Focus on: Corruption in cricket
Published: 27 February 2013
Corruption was at the top of the agenda for the MCC World Cricket committee at its meeting in Auckland on 25 and 26 February.
While the committee praised ICC’s Anti-Corruption and Security Unit for its player education programme and preventative work which had made inroads at international level, it warned that the problem had been displaced to domestic and franchise cricket.
Former Australia wicket-keeper Rod Marsh said: “With the proliferation of Twenty20 leagues all over the world, there are opportunities to use that format to taint the game. Cricket needs to be so vigilant and invest more resources to make sure the problem does not get out of hand.”
Cricket needs to be so vigilant
Before the meeting, the committee took soundings from current and former players, as well as bookmakers and betting exchanges, to understand the problem in greater depth. The findings were illuminating, chairman Mike Brearley explained: “We learnt that the chances of a maiden being bowled in Twenty20 cricket in the last ten years were less than 1%.
"That’s an interesting statistic to bear in mind if you see a maiden played out.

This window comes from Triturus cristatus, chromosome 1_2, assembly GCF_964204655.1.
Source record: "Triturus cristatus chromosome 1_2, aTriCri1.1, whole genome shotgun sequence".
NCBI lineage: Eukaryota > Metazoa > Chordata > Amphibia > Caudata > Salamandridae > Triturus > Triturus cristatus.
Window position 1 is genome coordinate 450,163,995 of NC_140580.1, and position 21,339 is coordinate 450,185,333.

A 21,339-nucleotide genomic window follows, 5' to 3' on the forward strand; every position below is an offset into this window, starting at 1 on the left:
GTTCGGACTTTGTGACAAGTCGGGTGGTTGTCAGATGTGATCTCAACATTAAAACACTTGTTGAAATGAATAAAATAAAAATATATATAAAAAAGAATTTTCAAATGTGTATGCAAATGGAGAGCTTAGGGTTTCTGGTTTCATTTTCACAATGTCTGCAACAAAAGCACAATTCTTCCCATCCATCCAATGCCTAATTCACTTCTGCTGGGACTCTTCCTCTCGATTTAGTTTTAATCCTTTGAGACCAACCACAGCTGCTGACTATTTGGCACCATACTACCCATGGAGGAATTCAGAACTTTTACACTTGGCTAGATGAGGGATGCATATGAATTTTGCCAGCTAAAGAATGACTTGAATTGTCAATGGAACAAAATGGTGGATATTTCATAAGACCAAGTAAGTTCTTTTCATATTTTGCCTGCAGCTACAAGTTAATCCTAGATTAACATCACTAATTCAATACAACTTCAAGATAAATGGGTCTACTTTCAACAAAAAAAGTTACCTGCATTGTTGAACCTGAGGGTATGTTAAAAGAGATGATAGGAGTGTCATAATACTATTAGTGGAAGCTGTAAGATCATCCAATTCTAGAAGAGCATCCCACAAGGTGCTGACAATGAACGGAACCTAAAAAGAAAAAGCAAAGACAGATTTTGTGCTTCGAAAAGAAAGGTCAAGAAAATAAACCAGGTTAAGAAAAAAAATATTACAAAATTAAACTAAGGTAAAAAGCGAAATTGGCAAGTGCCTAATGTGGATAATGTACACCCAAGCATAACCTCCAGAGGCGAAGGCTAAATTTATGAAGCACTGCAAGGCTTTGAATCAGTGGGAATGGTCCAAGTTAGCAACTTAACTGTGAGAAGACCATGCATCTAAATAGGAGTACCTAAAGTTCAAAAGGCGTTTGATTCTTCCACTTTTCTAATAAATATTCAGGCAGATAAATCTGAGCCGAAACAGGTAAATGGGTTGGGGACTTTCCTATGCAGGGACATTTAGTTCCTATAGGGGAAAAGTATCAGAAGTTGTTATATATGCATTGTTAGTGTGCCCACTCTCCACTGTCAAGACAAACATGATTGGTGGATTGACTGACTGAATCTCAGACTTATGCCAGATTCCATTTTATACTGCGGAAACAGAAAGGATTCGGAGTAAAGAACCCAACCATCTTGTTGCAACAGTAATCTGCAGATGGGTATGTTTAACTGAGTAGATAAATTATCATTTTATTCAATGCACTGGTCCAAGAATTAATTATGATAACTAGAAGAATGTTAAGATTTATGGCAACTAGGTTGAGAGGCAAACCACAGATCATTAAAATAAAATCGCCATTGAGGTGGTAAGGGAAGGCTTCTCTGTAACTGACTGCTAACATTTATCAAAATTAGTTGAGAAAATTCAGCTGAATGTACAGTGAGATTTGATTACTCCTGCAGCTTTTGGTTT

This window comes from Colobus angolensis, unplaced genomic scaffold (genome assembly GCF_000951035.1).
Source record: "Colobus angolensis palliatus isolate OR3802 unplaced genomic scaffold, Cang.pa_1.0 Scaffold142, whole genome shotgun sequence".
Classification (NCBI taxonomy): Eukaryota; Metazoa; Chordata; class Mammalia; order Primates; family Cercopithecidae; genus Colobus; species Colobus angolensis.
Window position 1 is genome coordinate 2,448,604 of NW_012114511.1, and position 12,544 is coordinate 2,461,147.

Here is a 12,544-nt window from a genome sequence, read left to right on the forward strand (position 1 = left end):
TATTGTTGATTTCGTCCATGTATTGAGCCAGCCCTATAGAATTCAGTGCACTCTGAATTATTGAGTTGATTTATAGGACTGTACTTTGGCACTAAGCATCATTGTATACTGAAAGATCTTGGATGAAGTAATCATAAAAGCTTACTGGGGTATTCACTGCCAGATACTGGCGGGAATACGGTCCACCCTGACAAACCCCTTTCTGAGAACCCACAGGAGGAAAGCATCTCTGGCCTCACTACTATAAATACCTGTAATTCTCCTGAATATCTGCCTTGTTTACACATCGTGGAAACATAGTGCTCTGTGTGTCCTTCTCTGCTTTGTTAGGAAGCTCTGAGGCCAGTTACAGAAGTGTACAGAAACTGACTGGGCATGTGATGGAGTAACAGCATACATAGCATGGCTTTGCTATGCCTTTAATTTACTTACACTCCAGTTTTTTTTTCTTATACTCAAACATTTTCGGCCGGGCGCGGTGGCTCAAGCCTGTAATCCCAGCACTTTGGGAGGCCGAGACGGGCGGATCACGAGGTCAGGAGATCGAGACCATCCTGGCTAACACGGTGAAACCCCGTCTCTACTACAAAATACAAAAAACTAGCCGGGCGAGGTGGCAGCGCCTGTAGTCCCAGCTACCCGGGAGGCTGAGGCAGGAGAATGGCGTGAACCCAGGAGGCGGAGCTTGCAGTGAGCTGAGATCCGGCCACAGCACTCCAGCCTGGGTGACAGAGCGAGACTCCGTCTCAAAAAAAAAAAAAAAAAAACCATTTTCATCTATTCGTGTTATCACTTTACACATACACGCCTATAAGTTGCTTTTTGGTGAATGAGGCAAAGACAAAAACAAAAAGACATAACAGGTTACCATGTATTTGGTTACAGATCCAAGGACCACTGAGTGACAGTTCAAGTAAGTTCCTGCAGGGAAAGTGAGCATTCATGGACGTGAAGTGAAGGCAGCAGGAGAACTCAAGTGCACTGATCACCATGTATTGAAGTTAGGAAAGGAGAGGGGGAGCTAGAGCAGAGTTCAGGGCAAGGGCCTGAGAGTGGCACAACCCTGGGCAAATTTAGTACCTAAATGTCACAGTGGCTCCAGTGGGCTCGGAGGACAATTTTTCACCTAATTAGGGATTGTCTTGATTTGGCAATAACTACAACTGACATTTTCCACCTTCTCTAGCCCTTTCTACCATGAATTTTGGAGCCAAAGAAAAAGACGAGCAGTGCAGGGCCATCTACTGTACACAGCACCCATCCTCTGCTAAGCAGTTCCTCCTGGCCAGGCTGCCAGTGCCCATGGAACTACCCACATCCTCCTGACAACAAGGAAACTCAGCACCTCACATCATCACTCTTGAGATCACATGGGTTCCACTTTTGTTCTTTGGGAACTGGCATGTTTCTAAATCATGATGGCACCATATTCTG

"It is not inevitably suspect, but it just raises a little question and then, if a lot of other factors come in, an investigation has to start into that period of play in earnest.”
Watch: MCC World Cricket committee on corruption in cricket
Given such intelligence from the betting community on atypical periods of play, the committee called for the development of software help cricket officials and administrators assess probabilities of certain outcomes in the four areas of the game that attract betting from illegal bookmakers – results, lunch and tea scores, brackets (specified periods of play) and end-of-innings scores.
The committee all agreed on the need for players – and particularly captains – to take a part in fighting the problem.
“Prevention is better than a cure,” said former Australian captain Steve Waugh.
“I think the ICC are doing some excellent work, and that is considering that a lot of the time they can’t reveal what they are doing or what sources they are tapping into.
"The structures and education programmes that the ICC has put in place are making players aware that if they do something that isn’t right they will get caught out.”